What You Need to Know About Inverter-Type ACs

What You Need to Know About Inverter-Type ACs

in Mar 13, 2017

What are Inverter Type AC units?

Inverter Type ACs are the latest in air conditioning technology, which use 20-40% less energy to operate than conventional AC units.


They are equipped with special compressors which operate at different speeds based on the room temperature or running cycle; conventional AC units are either off or running full speed.  As with any motor, whenever possible, running at lower speeds means burning less power and thereby saving energy.  This also implies that the compressors work less, causing them to last longer than conventional motors.


Inverter type AC units convert the conventional power from your home (AC) into DC, to then recreate frequency and amplitude variable power to drive the compressor and evaporator units in a controlled electrical environment.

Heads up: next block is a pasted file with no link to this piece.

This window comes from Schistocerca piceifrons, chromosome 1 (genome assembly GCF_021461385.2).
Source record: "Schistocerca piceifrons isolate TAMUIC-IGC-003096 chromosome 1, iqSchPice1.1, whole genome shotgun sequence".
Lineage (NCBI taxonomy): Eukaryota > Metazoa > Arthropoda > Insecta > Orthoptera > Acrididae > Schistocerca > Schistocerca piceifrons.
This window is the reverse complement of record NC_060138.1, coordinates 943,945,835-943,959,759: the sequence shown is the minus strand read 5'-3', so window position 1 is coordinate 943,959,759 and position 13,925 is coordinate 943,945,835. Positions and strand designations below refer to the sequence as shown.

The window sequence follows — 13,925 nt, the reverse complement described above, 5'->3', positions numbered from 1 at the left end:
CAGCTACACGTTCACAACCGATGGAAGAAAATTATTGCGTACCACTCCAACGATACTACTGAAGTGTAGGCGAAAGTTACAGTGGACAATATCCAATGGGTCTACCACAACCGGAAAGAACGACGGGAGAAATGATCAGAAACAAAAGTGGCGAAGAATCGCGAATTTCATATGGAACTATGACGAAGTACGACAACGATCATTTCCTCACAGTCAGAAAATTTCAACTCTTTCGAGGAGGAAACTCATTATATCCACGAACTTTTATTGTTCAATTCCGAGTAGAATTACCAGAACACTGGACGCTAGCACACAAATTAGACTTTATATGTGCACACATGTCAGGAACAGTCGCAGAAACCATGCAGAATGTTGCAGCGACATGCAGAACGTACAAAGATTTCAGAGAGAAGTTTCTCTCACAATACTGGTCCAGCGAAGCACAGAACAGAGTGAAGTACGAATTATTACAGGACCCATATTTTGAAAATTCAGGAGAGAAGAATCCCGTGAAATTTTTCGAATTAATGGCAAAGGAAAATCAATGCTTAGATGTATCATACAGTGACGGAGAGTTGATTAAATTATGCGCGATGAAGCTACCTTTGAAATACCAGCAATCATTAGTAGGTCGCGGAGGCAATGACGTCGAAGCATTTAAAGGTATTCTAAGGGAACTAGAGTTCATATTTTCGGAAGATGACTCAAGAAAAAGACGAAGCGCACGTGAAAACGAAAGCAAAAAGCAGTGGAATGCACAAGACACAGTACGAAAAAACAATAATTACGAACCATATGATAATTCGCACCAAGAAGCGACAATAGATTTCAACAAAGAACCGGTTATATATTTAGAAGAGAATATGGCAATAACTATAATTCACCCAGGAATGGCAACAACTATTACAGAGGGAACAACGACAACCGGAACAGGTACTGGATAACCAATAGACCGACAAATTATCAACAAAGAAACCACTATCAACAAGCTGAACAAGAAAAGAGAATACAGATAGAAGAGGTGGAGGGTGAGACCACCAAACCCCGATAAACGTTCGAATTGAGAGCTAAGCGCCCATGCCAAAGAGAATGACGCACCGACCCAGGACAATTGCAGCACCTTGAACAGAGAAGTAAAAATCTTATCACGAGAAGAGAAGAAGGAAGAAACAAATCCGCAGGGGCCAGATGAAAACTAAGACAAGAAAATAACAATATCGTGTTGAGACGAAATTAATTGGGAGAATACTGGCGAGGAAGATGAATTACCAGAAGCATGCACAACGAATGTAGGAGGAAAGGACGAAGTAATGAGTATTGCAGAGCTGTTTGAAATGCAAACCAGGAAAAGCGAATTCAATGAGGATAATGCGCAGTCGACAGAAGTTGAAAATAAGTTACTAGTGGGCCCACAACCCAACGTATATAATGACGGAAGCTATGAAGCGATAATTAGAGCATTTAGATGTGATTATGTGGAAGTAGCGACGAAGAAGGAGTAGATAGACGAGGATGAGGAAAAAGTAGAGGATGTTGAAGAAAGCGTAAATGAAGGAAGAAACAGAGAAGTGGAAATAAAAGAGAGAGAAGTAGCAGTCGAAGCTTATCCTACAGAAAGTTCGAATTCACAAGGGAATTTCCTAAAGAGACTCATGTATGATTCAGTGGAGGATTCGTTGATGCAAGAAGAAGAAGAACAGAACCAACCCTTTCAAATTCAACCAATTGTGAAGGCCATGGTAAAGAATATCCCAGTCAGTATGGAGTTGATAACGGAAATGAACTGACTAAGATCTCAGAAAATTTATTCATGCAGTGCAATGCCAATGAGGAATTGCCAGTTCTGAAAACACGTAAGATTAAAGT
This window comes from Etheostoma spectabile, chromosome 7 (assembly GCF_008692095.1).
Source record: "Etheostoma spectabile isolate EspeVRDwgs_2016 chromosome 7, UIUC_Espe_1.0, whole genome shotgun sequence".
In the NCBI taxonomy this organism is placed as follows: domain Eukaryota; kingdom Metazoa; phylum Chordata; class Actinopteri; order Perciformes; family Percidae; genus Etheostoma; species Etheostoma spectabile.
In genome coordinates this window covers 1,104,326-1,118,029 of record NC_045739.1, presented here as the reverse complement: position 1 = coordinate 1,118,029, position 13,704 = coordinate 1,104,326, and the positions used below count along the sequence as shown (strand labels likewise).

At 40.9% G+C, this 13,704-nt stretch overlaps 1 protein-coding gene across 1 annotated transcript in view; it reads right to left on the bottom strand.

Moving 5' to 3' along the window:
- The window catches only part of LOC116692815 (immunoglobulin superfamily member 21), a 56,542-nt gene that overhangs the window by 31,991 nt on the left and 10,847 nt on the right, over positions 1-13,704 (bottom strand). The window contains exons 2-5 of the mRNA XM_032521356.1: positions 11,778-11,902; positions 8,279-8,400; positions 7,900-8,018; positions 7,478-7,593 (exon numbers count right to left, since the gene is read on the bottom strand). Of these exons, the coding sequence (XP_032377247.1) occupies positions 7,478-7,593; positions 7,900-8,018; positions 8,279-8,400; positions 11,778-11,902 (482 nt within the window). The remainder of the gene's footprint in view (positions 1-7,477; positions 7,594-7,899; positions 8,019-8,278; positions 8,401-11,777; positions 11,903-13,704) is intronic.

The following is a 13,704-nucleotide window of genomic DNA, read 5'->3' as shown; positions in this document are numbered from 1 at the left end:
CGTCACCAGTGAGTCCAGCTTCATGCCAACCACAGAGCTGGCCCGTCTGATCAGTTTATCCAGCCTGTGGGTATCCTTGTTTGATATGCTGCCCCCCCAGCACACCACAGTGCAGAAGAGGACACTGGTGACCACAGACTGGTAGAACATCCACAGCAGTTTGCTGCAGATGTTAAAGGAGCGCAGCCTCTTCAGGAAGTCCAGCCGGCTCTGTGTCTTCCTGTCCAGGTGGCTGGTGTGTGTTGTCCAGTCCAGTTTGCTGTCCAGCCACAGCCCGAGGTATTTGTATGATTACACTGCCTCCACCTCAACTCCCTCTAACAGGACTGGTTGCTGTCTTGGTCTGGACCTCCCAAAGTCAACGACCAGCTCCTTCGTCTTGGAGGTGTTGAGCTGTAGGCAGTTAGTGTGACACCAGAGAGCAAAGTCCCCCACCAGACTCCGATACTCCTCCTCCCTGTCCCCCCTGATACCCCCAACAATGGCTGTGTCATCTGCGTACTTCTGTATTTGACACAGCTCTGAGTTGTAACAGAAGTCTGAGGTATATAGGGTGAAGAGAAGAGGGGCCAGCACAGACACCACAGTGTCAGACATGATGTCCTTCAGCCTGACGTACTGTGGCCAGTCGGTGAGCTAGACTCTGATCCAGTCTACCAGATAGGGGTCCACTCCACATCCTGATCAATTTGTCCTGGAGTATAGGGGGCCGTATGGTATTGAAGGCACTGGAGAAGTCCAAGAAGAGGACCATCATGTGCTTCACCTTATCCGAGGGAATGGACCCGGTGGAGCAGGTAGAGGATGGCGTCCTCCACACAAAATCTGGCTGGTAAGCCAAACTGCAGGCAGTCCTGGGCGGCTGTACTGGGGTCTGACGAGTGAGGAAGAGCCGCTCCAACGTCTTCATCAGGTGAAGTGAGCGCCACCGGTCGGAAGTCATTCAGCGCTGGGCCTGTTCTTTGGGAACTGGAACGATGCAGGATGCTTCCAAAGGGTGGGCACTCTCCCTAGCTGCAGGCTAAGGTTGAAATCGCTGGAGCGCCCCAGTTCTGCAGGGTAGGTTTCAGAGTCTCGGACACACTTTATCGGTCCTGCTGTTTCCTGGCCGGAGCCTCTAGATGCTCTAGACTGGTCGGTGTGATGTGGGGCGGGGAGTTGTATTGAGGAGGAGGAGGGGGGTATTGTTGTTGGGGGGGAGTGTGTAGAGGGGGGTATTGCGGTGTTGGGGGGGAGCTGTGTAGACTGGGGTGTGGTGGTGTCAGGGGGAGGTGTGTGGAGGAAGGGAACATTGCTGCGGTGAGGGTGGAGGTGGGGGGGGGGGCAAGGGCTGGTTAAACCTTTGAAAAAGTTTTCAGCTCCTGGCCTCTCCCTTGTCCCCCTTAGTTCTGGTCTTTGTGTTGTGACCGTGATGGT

What is ‘SEER’?

SEER stands for Seasonal Energy Efficiency Ratio.  In short, it’s the energy efficiency of an AC as the MPG is to an automobile; the higher the SEER, the more energy-efficient the AC unit will be.  We suggest the use of AC units in the order of SEER 16 to 22; higher SEERs are difficult to justify their added cost as compared to their energy savings.

What is ‘BTU’?

BTU stands for British Thermal Unit, and basically it’s the AC unit’s rated cooling/heating capacity.  The most common BTU sizes for residential homes are 12000, 18000 and 24000, or the equivalent to 1, 1.5 and 2HP.

NOTE: If you own or are planning to use your AC unit in a renewable energy powered system, it’s obvious that the more you can save on power consumption, the more cost-effective or efficient your system will run.  But more importantly, knowing that these units do NOT have “hard electrical starts” as conventional units do, means your RE system components will not be unnecessarily stressed, improving the life of your inverters and battery banks.